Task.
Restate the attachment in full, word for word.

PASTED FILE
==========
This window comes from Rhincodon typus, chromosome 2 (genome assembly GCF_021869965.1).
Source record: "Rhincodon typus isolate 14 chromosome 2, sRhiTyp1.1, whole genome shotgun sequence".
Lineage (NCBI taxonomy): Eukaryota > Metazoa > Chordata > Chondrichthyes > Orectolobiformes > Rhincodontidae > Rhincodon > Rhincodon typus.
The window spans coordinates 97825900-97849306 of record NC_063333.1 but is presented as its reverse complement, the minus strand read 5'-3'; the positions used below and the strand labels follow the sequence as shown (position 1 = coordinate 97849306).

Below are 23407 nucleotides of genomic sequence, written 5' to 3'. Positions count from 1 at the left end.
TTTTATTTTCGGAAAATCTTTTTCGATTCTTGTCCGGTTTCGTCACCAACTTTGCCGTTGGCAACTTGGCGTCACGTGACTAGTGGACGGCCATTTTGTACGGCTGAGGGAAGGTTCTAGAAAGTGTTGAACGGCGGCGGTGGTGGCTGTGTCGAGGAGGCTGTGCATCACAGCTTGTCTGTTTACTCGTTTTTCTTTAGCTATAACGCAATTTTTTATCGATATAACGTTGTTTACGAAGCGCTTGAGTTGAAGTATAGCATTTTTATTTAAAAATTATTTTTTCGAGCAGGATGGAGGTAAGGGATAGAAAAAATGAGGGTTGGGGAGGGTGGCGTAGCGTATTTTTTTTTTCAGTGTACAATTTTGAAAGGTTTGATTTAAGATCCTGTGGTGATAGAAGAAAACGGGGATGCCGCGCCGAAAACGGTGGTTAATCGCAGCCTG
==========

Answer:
This window comes from Rhincodon typus, chromosome 2 (genome assembly GCF_021869965.1).
Source record: "Rhincodon typus isolate 14 chromosome 2, sRhiTyp1.1, whole genome shotgun sequence".
Lineage (NCBI taxonomy): Eukaryota > Metazoa > Chordata > Chondrichthyes > Orectolobiformes > Rhincodontidae > Rhincodon > Rhincodon typus.
The window spans coordinates 97825900-97849306 of record NC_063333.1 but is presented as its reverse complement, the minus strand read 5'-3'; the positions used below and the strand labels follow the sequence as shown (position 1 = coordinate 97849306).

Below are 23407 nucleotides of genomic sequence, written 5' to 3'. Positions count from 1 at the left end.
TTTTATTTTCGGAAAATCTTTTTCGATTCTTGTCCGGTTTCGTCACCAACTTTGCCGTTGGCAACTTGGCGTCACGTGACTAGTGGACGGCCATTTTGTACGGCTGAGGGAAGGTTCTAGAAAGTGTTGAACGGCGGCGGTGGTGGCTGTGTCGAGGAGGCTGTGCATCACAGCTTGTCTGTTTACTCGTTTTTCTTTAGCTATAACGCAATTTTTTATCGATATAACGTTGTTTACGAAGCGCTTGAGTTGAAGTATAGCATTTTTATTTAAAAATTATTTTTTCGAGCAGGATGGAGGTAAGGGATAGAAAAAATGAGGGTTGGGGAGGGTGGCGTAGCGTATTTTTTTTTTCAGTGTACAATTTTGAAAGGTTTGATTTAAGATCCTGTGGTGATAGAAGAAAACGGGGATGCCGCGCCGAAAACGGTGGTTAATCGCAGCCTG